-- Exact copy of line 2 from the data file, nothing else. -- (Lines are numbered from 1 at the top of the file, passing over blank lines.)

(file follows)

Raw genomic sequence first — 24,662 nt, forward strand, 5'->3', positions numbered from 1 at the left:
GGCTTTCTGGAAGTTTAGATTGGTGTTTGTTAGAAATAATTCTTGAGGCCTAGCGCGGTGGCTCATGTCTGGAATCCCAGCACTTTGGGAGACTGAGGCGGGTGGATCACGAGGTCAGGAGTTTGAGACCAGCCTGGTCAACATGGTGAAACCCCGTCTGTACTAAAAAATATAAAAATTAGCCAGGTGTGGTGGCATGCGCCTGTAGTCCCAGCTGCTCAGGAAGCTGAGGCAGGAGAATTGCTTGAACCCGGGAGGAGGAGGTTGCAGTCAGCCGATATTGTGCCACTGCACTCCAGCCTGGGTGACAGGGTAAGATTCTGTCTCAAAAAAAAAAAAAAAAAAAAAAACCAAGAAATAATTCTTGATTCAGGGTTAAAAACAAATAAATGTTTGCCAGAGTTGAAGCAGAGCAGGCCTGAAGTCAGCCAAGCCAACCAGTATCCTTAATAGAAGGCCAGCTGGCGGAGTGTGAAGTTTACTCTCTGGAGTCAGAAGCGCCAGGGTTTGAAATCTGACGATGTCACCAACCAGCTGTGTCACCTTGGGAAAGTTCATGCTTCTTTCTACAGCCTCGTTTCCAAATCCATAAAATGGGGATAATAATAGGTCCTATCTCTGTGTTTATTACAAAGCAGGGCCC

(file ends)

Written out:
GGCTTTCTGGAAGTTTAGATTGGTGTTTGTTAGAAATAATTCTTGAGGCCTAGCGCGGTGGCTCATGTCTGGAATCCCAGCACTTTGGGAGACTGAGGCGGGTGGATCACGAGGTCAGGAGTTTGAGACCAGCCTGGTCAACATGGTGAAACCCCGTCTGTACTAAAAAATATAAAAATTAGCCAGGTGTGGTGGCATGCGCCTGTAGTCCCAGCTGCTCAGGAAGCTGAGGCAGGAGAATTGCTTGAACCCGGGAGGAGGAGGTTGCAGTCAGCCGATATTGTGCCACTGCACTCCAGCCTGGGTGACAGGGTAAGATTCTGTCTCAAAAAAAAAAAAAAAAAAAAAAACCAAGAAATAATTCTTGATTCAGGGTTAAAAACAAATAAATGTTTGCCAGAGTTGAAGCAGAGCAGGCCTGAAGTCAGCCAAGCCAACCAGTATCCTTAATAGAAGGCCAGCTGGCGGAGTGTGAAGTTTACTCTCTGGAGTCAGAAGCGCCAGGGTTTGAAATCTGACGATGTCACCAACCAGCTGTGTCACCTTGGGAAAGTTCATGCTTCTTTCTACAGCCTCGTTTCCAAATCCATAAAATGGGGATAATAATAGGTCCTATCTCTGTGTTTATTACAAAGCAGGGCCC